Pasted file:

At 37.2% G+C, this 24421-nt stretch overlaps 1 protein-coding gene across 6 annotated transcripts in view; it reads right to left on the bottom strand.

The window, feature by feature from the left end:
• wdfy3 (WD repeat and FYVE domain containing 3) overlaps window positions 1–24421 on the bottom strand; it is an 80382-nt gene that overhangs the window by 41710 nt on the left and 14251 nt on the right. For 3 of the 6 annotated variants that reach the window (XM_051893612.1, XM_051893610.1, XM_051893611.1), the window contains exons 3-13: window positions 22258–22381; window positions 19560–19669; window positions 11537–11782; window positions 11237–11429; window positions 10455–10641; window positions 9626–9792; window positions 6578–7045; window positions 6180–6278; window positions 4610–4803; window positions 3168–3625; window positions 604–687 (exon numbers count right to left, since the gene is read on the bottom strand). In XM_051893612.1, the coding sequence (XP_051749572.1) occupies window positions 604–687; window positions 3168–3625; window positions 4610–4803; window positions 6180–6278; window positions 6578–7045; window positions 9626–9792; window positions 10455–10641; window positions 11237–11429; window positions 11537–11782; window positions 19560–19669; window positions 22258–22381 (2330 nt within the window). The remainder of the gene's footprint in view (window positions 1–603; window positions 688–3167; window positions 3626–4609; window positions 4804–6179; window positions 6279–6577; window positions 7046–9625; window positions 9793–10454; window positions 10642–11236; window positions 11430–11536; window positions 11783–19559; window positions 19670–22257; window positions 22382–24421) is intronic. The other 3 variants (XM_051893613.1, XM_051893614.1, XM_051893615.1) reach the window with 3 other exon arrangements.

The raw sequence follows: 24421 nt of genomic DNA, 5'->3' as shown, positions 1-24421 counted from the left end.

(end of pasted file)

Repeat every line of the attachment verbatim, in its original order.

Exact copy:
At 37.2% G+C, this 24421-nt stretch overlaps 1 protein-coding gene across 6 annotated transcripts in view; it reads right to left on the bottom strand.

The window, feature by feature from the left end:
• wdfy3 (WD repeat and FYVE domain containing 3) overlaps window positions 1–24421 on the bottom strand; it is an 80382-nt gene that overhangs the window by 41710 nt on the left and 14251 nt on the right. For 3 of the 6 annotated variants that reach the window (XM_051893612.1, XM_051893610.1, XM_051893611.1), the window contains exons 3-13: window positions 22258–22381; window positions 19560–19669; window positions 11537–11782; window positions 11237–11429; window positions 10455–10641; window positions 9626–9792; window positions 6578–7045; window positions 6180–6278; window positions 4610–4803; window positions 3168–3625; window positions 604–687 (exon numbers count right to left, since the gene is read on the bottom strand). In XM_051893612.1, the coding sequence (XP_051749572.1) occupies window positions 604–687; window positions 3168–3625; window positions 4610–4803; window positions 6180–6278; window positions 6578–7045; window positions 9626–9792; window positions 10455–10641; window positions 11237–11429; window positions 11537–11782; window positions 19560–19669; window positions 22258–22381 (2330 nt within the window). The remainder of the gene's footprint in view (window positions 1–603; window positions 688–3167; window positions 3626–4609; window positions 4804–6179; window positions 6279–6577; window positions 7046–9625; window positions 9793–10454; window positions 10642–11236; window positions 11430–11536; window positions 11783–19559; window positions 19670–22257; window positions 22382–24421) is intronic. The other 3 variants (XM_051893613.1, XM_051893614.1, XM_051893615.1) reach the window with 3 other exon arrangements.

The raw sequence follows: 24421 nt of genomic DNA, 5'->3' as shown, positions 1-24421 counted from the left end.